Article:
Visibility struck. Nolo's founders were invited to explain their unpopular legal self-help stance -- in forums from "Good Morning America" to small-watt, small-town radio stations. This year, How to Do Your Own Divorce, is in its 14th edition.
Shortly after Nolo's first commercial success, Sherman moved to the countryside he preferred and opened a branch office in Occidental, Calif. Most of Nolo's growing library market is still handled from that office, although Sherman has gone into "sort of semi-retirement in Canada."
Meanwhile, Ralph Warner changed his name to Jake and persevered in Berkeley -- teaming up with Toni Ihara, another former Legal Aid attorney. The two wrote The Living Together Kit, a big seller that explains how cohabiting couples can contract to avoid property disputes. They soon added more titles.
"Our first six or seven books came out of our experiences with Legal Aid," says Ihara. After that, Nolo expanded its publishing enterprise beyond the scope of "traditional" poverty law. "We knew that tenants can't really afford to hire lawyers," she says. "But then we realized that only the really big landlords have their own lawyers on board. And every segment of the public really needs help understanding the law and solving legal problems." Nolo began publishing self-help guides on estate planning, bankruptcy and incorporating small businesses.
One such guide helped Forest Scholpp, who told Nolo that using the step-by-step help in How to Handle a Simple Estate and with some added guidance from a paralegal, he distributed his mother-in-law's estate quickly, easily and inexpensively. "Based on the formula for computing attorneys' fees, my attorney would have charged $11,192 for his services," said Scholpp. "Our total out-of-pocket cost was under $900 to probate the estate."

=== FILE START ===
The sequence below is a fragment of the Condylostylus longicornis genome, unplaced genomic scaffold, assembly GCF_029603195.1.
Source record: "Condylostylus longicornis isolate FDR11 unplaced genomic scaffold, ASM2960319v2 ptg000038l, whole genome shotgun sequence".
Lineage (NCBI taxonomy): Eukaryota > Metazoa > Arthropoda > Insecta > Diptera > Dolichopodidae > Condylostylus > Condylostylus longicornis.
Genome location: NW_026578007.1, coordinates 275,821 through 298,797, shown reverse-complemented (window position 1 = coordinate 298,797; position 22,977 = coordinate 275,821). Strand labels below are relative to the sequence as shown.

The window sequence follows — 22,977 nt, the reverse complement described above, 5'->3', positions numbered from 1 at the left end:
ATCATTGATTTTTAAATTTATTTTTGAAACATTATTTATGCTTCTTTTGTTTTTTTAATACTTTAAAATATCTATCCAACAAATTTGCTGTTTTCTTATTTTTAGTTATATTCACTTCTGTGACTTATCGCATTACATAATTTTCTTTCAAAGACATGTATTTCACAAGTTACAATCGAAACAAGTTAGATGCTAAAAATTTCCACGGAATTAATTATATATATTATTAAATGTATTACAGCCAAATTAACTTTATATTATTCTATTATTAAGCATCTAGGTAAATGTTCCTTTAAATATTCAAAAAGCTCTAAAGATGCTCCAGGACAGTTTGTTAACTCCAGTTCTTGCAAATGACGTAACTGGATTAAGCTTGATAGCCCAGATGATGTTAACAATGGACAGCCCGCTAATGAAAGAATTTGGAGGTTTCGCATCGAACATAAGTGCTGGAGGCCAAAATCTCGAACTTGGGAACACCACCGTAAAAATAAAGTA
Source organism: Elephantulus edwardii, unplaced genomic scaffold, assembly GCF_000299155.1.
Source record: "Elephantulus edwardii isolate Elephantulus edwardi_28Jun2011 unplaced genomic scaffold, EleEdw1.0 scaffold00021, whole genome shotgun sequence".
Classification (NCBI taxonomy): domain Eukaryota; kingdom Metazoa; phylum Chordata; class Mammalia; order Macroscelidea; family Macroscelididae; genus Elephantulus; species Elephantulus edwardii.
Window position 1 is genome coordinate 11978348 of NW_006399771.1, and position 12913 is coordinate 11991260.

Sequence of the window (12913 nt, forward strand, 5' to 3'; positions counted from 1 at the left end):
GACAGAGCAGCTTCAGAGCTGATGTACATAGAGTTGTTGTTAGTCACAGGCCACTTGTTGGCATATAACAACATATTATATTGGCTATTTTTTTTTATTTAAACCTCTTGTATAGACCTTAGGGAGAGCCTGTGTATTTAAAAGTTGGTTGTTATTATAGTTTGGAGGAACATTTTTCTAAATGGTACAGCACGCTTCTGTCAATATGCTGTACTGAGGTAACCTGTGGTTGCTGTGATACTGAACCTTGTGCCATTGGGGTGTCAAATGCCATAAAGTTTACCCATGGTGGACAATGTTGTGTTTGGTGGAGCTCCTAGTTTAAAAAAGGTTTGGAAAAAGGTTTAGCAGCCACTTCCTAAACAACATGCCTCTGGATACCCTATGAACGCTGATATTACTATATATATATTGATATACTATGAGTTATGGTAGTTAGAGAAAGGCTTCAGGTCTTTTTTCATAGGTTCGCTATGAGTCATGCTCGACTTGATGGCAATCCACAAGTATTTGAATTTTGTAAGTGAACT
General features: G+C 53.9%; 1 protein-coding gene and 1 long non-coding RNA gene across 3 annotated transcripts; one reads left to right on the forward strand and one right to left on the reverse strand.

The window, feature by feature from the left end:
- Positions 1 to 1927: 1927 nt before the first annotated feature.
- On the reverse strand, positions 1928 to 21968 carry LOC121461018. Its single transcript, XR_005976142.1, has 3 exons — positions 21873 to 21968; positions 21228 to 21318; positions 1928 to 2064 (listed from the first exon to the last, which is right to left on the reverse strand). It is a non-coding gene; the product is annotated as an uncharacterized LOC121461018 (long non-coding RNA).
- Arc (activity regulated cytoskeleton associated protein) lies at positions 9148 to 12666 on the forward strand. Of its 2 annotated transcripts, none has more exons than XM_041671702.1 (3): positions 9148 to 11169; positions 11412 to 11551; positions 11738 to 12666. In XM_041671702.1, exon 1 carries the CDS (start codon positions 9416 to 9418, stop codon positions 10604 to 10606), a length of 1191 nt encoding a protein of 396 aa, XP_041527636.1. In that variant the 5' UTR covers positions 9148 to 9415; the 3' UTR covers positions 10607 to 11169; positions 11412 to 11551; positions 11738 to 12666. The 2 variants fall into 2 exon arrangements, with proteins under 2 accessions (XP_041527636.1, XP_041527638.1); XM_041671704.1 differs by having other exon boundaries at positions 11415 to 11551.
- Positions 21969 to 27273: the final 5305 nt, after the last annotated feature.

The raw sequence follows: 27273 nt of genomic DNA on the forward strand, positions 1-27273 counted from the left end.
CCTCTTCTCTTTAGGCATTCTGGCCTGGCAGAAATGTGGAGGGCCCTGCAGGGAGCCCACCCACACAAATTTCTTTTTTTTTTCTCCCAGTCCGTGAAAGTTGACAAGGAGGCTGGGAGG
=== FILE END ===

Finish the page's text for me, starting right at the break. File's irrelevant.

Today, Nolo produces more than 50 books, an audiotape, and several computer software packages. About half are limited to California law, and the rest are for consumers nationwide.
But despite the success, the staunch critics of Nolo -- and of the entire legal self-help movement -- have remained.
Not surprisingly, most of those critics are lawyers.
Gerald Richman, past president of the Florida bar, believes the real harm to the public is caused by those who offer legal advice without being licensed to do so. Richman says he supports simplified court procedures for cases like uncontested divorces where the couple have a property agreement and no children. But he claims there is a problem in regulating people who he says may cross over the bounds of unauthorized practice of law by offering legal judgments and advice to clients.
While the future of legal self-help remains uncertain, Nolo staffers say they must keep both feet running just to keep up with current activities. "In the short run, we'll try to do more California and more national titles," says Warner, who sounds a little overwhelmed by the prospect.
His conclusion: "The very best thing that could happen would be if more Nolos were started up in every state." Barbara Repa is a Washington attorney who writes for Student Lawyer, from which this article is adapted.